Hackers love e-commerce website, whether you’re a major retailer or the owner of an e-commerce site that processes only a handful of transactions. In fact, consider this somewhat sobering fact: 60% of cyber attacks target small or medium-sized businesses over larger corporations. The simple reason is that they’re usually easy targets. The data is normally worth stealing purely due to how easy it is to get. Don’t want your customer data available for download on dodgy chat rooms or being sold to the highest bidder? Read on for the best ways to protect your e-commerce site from cybercriminals.

Don’t have anything worth stealing

Hackers target websites to obtain sensitive data worth stealing, with credit and debit card details being at the top of the list. Several household names have fallen victim to such data breaches, including:

  • Home Depot, 2014 – the American retail chain had data from over 50 million customers stolen. This hack included credit card details, resulting in roughly USD $179 million in settlements.
  • Hilton Hotels, 2015 – considering the number of bookings this giant chain processes on a daily basis, it’s surprising they got hacked. But it happened, with credit card data stolen from dozens of their brands, including DoubleTree and Hampton Inn.

The solution? Don’t have anything worth stealing housed on your server. Considering that it’s now forbidden to store client payment details, it’s a no-brainer.

Update your code

Most business owners will either use a pre-packaged e-commerce solution or will hire a developer for a one-off job. The site will start off great, forming an unconquerable bastion with all WordPress security plugins (or modules if you’re running Drupal, you get the picture!) up-to-date.

But it usually all goes downhill from there. The website is essentially left to its own devices, with all requests for security updates ending up unopened and unread. And this is where things usually get ugly, as a large proportion of updates are a direct response to vulnerabilities that hackers have exposed. Avoid this problem by regularly updating your plugins; it usually takes little more than a couple of clicks, so no excuses!

Choose the right host

Not every host is created equal, which is a point that many business owners, unfortunately, learn the hard way. In addition to ensuring your code is up to scratch, it’s essential you keep your e-commerce solution running on a decent hosting server. Instead of shared hosting, opt for a securely dedicated provider. Pay particular attention to the inbuilt security solutions on the server and the backup options (should the worst happen!).

Think about this decision in terms of the following analogy. Would you run your physical business out of a cheap motel that’s overflowing with guests and where your customers won’t feel safe? The answer is a definite No. You’d rent a proper unit in the right district, providing an environment that encourages sales and keeps your business safe. Hosting works in precisely the same way. Don’t be cheap and buy adequate hosting from the get-go.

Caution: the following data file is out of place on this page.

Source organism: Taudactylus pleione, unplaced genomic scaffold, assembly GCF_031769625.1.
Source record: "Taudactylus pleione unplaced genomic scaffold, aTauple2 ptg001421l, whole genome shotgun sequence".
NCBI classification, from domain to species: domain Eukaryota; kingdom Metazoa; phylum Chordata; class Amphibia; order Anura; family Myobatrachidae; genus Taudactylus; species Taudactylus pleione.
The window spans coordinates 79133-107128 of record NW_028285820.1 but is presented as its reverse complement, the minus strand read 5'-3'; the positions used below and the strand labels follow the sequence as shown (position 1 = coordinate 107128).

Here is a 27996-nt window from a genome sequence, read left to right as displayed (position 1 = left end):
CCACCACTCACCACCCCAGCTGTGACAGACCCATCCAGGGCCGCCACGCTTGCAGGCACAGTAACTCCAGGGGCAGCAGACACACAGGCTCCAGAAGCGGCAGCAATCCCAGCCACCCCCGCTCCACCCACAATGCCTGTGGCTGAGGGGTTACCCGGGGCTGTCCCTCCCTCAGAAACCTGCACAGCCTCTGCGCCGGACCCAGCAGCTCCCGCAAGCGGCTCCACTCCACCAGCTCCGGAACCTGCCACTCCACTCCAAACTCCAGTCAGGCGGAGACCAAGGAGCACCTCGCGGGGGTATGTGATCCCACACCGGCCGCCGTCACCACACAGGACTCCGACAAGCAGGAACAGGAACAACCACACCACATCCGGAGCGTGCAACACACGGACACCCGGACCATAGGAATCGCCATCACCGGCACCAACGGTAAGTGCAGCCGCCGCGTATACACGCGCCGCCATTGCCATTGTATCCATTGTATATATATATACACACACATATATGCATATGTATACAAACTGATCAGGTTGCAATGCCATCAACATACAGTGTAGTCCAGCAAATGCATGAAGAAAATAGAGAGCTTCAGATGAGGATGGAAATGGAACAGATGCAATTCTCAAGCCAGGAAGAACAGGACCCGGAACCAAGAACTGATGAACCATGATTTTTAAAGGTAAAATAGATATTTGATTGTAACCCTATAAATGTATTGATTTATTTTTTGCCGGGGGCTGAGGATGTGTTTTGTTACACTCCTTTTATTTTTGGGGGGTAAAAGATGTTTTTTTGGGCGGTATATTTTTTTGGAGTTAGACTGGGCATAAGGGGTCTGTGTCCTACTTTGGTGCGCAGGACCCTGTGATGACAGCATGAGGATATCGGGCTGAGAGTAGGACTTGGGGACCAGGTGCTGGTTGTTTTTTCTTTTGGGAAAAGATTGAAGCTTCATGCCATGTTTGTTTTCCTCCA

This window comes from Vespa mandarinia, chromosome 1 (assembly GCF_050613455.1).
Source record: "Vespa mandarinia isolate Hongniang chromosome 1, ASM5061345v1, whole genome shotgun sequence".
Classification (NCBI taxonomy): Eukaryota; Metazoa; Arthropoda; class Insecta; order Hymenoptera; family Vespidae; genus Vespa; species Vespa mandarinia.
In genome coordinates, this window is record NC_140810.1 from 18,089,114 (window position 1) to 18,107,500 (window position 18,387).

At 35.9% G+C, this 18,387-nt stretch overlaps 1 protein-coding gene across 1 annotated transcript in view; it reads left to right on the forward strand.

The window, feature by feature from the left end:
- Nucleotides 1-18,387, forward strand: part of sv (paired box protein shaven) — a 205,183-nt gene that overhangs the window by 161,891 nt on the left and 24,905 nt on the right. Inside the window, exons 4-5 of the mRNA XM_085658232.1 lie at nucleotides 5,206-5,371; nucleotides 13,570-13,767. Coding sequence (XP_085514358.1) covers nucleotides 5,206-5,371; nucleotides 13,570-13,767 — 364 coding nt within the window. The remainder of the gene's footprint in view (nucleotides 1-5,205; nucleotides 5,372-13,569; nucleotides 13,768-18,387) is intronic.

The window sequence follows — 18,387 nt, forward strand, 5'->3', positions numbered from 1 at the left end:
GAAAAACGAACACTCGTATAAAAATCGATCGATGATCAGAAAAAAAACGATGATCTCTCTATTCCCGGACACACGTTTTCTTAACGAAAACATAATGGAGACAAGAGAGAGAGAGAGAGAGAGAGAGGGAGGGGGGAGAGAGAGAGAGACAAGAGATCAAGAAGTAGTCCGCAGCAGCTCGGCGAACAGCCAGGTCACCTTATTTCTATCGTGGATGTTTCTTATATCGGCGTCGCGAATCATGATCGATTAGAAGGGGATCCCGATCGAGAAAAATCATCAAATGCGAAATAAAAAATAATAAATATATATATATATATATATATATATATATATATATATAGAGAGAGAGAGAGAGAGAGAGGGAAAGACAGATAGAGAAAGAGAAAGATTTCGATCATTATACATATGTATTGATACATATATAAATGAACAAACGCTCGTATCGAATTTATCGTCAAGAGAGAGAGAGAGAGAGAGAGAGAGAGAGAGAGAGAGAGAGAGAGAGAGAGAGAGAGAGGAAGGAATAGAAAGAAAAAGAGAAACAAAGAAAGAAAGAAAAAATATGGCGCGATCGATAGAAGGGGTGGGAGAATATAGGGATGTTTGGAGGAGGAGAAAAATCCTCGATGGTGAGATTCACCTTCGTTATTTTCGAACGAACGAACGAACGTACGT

Use SSL

For some of you, this tip will result in a  ‘well, duh!’ reaction. However, it’s surprising just how many e-commerce websites don’t use SSL to encrypt user data, especially that worth stealing. And of those that use SSL, it’s only a minority that force HTTPS across all instances.

In this case, our message is clear and straightforward: Use SSL. Enforce https.

SSL certificates are essential, period. They protect customer data via encryption, ensuring hackers can’t do anything with the intercepted information. Considering just how easy it is to implement using services such as letsencrypt.org (and it’s free!), it really should be one of the first tasks you complete before making your site available to customers.

Require proper passwords

Don’t trust your customers with their passwords. After all, the most common options in 2017 were 123456 and password (yes, the word ‘password’!). Nudge customers in the right direction by requiring them to use strong passwords as part of the sign-up process. Most e-commerce solutions will have an option for this, requesting the use of a minimum number of symbols, digits, and capital letters. When it comes to creating a strong password, the traditional advice still holds true:

  • The longer, the better. 12 characters should be the minimum.
  • Mix it up by using a variety of numbers, capital, and lower-case letters, as well as symbols.
  • Do not combine dictionary words. Don’t use words that can quickly be cycled through using a simple program.
  • Avoid basic substitutions. No, using a zero instead of an o is not a clever solution.

Penetration testing

Penetration testing, otherwise known as ‘ethical hacking,’ is a process in which your website undergoes a series of tests in order to identify and exploit any existing weaknesses. For example, attempts can be made to log-in to the back-end of your e-commerce solution, ‘stealing’ data.

Penetration testing is often confused with a vulnerability assessment. However, these are two crucial yet entirely distinct processes. The latter use vulnerability scanners to identify technical threats, while penetration testing qualifies the threat by actively attempting to exploit vulnerabilities. This not only clarifies any potential false positives but also lays bare the true extent of the problem.

The takeaway message

Dealing with hackers is mostly all about prevention. Remember, most are implementing pre-coded scripts en masse and are looking for the easiest victims. As data becomes more valuable and worth stealing to cybercriminals just like petty robbers opt for open doors and unsecured locks, all it takes is a little bit of simple preventative measures to scare off most would-be hackers.